History Of The Harlem Renaissance

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The Harlem Renaissance was a turning point for African Americans of their status in America. In the 1920s, following World War I, social and mental changes occurred amongst American men and women. New ideas were spreading about personal convictions, social standards, and advancing technology. Many African Americans had moved North from the southern plantations that they were finally freed from in a movement known as the Great Migration. This movement brought forth the ideals and opportunities the African Americans had been waiting for, and they were ready to celebrate this newfound freedom by shaping their new way of life around it.
Since large Northern cities housed industrial factories and businesses that were in search of many employees during this time of rebirth, the traveling African Americans arrived in these cities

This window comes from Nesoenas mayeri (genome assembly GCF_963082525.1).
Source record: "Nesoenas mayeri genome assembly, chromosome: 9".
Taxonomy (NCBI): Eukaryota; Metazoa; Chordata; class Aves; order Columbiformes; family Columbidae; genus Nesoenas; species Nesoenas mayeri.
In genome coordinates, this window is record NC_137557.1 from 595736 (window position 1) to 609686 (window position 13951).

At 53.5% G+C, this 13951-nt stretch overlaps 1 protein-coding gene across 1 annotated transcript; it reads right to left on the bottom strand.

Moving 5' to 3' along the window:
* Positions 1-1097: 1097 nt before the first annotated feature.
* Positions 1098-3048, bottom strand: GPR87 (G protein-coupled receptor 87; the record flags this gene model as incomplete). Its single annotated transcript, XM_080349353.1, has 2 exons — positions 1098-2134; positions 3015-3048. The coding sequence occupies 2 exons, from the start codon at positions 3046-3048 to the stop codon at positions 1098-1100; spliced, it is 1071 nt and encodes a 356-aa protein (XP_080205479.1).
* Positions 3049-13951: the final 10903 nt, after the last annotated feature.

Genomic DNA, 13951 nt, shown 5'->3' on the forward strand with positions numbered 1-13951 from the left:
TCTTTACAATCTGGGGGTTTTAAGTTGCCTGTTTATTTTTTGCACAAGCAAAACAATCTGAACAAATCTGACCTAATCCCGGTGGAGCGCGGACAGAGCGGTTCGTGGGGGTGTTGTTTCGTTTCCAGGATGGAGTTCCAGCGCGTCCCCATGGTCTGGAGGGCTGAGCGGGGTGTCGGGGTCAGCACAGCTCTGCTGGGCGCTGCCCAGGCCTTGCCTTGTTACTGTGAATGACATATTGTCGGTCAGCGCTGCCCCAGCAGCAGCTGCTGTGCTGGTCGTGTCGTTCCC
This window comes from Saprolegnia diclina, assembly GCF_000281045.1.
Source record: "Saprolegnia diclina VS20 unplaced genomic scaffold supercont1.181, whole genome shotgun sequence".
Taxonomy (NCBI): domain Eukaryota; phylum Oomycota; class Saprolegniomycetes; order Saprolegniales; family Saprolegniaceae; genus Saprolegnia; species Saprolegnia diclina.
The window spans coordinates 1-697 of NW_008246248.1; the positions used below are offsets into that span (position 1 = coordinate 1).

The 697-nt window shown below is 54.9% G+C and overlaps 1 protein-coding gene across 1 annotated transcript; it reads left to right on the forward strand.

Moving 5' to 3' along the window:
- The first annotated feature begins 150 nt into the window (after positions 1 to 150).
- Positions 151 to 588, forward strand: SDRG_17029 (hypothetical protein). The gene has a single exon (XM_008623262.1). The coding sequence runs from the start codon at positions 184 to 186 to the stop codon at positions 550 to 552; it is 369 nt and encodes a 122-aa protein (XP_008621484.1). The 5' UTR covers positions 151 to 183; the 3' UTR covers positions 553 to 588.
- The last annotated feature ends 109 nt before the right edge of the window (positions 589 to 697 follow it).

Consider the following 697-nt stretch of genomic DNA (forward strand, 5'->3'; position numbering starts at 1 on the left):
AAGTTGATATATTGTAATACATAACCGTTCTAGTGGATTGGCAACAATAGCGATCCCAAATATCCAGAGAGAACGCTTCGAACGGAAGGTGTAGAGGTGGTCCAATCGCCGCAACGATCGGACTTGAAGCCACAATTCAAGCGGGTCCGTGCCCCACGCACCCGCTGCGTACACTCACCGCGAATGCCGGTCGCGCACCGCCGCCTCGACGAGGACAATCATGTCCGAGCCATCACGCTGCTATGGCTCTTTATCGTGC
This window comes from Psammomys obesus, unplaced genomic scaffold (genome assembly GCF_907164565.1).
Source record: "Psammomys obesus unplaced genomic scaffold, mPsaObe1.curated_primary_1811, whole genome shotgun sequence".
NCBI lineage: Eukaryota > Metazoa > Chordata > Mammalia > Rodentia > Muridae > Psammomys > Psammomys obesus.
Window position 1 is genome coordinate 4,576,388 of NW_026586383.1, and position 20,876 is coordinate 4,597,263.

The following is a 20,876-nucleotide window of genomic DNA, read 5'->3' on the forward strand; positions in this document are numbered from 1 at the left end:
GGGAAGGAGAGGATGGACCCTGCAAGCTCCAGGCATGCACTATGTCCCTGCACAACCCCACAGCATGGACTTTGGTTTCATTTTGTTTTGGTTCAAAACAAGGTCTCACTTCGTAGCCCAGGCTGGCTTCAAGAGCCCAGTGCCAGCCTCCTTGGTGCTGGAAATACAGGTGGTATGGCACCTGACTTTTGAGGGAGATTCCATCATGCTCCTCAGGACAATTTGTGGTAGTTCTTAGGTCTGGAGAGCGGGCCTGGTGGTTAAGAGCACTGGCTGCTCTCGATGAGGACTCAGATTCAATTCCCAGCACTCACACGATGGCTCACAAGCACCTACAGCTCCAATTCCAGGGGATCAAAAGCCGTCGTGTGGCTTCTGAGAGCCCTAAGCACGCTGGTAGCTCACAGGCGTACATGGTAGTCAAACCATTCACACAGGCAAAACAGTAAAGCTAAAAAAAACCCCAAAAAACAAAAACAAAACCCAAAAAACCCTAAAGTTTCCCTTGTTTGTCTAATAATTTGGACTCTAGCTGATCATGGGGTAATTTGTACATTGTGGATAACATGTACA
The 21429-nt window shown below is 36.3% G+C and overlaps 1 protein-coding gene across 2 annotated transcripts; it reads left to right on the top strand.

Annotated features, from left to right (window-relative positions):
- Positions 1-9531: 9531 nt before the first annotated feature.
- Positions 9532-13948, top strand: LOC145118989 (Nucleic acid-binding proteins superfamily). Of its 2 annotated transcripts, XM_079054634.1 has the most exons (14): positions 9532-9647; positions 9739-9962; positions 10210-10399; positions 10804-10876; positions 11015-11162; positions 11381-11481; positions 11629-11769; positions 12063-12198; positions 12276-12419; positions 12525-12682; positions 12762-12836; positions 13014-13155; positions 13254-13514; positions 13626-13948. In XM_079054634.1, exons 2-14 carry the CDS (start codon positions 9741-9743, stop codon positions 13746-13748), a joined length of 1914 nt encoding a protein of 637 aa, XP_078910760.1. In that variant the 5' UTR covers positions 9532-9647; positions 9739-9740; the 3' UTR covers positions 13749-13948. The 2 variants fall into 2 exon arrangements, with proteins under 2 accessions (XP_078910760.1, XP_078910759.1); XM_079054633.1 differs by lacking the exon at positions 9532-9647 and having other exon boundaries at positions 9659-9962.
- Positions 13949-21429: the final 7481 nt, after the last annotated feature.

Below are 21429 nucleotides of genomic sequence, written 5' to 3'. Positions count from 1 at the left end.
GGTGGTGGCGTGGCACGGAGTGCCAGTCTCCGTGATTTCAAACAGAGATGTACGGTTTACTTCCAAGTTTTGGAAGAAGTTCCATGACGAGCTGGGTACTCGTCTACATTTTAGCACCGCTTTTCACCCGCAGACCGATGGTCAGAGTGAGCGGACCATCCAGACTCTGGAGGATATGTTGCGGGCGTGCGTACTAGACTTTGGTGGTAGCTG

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One of the first writers in the Harlem Renaissance was Claude McKay. McKay channeled his strong feelings of pride and disdain into poetry that stood against racism in America. He was joined by Langston Hughes and Zora Neale Hurston, along with Countee Cullen, Alain Locke, and Dorothy West, who all wrote about their lives as African Americans living in a prejudice Caucasian America. In addition to writing, many Africans Americans funneled their feelings into music. Jazz, a type of music created from ragtime and Dixieland genres combined, was launched into the music scene by Louis Armstrong. This style of music gave African Americans an outlet for their souls to sing and tell of the stories of their struggles as slaves and then as the major targets for racism. Broadway finally allowed African American written and directed musicals to be performed with the first being Shuffle Along. The songs and lyrics of the Harlem Renaissance gave a new perspective for Americans, black and white, on the pain African Americans and their ancestors had experienced in

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